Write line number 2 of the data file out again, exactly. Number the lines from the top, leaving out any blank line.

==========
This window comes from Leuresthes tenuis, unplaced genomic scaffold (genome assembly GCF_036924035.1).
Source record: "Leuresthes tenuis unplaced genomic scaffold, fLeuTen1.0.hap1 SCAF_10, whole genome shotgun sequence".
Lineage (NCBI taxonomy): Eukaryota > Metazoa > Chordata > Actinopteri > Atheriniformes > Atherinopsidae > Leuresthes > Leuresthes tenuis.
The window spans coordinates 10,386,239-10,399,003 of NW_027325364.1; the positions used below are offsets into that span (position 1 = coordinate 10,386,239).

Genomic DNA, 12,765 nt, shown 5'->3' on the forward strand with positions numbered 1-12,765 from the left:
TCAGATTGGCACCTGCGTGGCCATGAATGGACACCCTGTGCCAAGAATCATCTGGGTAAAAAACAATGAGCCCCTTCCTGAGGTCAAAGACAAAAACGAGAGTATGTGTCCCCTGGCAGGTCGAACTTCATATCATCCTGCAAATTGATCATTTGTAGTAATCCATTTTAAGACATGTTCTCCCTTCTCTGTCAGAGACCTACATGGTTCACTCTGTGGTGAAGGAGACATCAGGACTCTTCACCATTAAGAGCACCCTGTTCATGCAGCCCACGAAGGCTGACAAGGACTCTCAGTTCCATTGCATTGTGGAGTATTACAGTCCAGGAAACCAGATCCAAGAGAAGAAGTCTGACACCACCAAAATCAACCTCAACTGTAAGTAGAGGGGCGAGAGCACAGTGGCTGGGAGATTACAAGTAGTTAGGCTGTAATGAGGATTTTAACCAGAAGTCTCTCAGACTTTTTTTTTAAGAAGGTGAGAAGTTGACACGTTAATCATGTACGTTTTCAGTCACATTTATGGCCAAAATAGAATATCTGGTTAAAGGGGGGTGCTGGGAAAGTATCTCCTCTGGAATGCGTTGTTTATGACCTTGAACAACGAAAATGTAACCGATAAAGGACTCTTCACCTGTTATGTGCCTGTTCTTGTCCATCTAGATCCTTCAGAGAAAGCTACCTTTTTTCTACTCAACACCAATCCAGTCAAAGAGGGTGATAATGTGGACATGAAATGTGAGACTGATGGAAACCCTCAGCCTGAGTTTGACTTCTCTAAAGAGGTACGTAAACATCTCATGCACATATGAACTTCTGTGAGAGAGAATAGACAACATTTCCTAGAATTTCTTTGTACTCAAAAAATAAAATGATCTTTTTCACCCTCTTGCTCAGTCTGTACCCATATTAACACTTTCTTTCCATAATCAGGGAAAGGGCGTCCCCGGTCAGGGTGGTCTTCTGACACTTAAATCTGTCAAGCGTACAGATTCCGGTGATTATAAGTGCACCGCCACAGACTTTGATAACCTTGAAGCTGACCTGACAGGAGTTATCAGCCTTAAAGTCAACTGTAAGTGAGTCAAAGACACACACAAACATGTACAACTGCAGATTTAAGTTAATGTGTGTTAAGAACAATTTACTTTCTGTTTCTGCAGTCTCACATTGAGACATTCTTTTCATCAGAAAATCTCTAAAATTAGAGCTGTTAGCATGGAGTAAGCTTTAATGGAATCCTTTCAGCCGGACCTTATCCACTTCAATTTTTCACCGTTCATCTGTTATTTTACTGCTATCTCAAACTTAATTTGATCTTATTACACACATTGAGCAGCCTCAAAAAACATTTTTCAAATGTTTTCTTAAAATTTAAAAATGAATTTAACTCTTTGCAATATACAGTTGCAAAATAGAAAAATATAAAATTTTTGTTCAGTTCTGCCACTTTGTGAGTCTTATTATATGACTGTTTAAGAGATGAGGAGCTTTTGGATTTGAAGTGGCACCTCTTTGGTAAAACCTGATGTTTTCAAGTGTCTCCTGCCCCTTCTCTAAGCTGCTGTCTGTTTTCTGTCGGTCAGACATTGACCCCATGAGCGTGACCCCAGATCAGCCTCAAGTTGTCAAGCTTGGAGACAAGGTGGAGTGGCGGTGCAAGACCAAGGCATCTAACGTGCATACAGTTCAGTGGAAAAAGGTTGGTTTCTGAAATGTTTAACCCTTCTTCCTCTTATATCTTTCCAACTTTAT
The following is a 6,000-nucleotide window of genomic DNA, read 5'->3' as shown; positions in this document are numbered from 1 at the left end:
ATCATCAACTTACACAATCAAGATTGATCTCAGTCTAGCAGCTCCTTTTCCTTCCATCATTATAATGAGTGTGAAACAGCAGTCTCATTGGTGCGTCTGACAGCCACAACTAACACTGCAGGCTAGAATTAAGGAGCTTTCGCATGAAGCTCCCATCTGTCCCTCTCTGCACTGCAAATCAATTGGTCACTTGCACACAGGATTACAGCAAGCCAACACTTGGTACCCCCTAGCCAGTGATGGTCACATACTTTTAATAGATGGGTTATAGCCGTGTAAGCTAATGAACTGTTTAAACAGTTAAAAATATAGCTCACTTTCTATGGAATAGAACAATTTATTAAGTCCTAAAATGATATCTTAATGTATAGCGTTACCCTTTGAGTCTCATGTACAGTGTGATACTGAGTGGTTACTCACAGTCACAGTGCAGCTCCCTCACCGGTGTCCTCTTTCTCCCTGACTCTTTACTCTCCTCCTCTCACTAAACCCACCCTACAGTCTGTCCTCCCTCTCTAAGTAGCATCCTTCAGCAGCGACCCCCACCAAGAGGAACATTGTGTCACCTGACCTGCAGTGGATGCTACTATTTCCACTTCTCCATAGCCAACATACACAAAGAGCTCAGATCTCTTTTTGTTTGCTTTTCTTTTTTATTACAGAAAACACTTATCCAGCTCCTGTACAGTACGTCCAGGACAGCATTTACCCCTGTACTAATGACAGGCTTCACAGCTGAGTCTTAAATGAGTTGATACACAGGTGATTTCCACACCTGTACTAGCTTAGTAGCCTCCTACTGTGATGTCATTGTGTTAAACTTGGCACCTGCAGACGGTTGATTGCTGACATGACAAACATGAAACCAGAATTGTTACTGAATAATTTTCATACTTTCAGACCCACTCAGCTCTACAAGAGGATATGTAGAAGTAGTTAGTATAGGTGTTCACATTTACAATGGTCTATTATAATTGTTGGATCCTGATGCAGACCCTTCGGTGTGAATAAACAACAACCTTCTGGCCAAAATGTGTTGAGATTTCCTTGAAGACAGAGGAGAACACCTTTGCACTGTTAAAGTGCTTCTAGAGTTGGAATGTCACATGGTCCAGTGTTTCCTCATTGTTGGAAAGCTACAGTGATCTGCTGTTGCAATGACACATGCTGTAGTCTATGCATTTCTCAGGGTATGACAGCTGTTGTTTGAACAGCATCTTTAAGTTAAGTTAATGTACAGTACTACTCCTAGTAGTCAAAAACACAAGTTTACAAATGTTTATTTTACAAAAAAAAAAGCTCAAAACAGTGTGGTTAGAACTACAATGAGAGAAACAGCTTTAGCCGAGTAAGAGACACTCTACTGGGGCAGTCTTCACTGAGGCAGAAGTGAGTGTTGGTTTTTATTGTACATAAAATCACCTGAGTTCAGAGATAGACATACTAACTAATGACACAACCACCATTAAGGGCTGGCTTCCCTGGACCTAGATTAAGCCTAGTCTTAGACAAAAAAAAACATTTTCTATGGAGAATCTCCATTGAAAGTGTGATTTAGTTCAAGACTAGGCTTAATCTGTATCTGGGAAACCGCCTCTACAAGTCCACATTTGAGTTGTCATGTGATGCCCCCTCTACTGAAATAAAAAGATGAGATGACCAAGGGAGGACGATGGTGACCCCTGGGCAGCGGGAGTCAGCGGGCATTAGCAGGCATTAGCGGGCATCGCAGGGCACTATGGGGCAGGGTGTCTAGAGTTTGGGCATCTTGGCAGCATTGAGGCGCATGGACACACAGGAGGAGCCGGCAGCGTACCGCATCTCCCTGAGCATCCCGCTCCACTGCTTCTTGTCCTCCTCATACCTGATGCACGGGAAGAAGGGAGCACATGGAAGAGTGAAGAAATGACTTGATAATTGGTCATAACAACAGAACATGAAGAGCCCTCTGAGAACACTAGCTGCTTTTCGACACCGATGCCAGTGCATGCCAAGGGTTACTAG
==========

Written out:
Source record: "Leuresthes tenuis unplaced genomic scaffold, fLeuTen1.0.hap1 SCAF_10, whole genome shotgun sequence".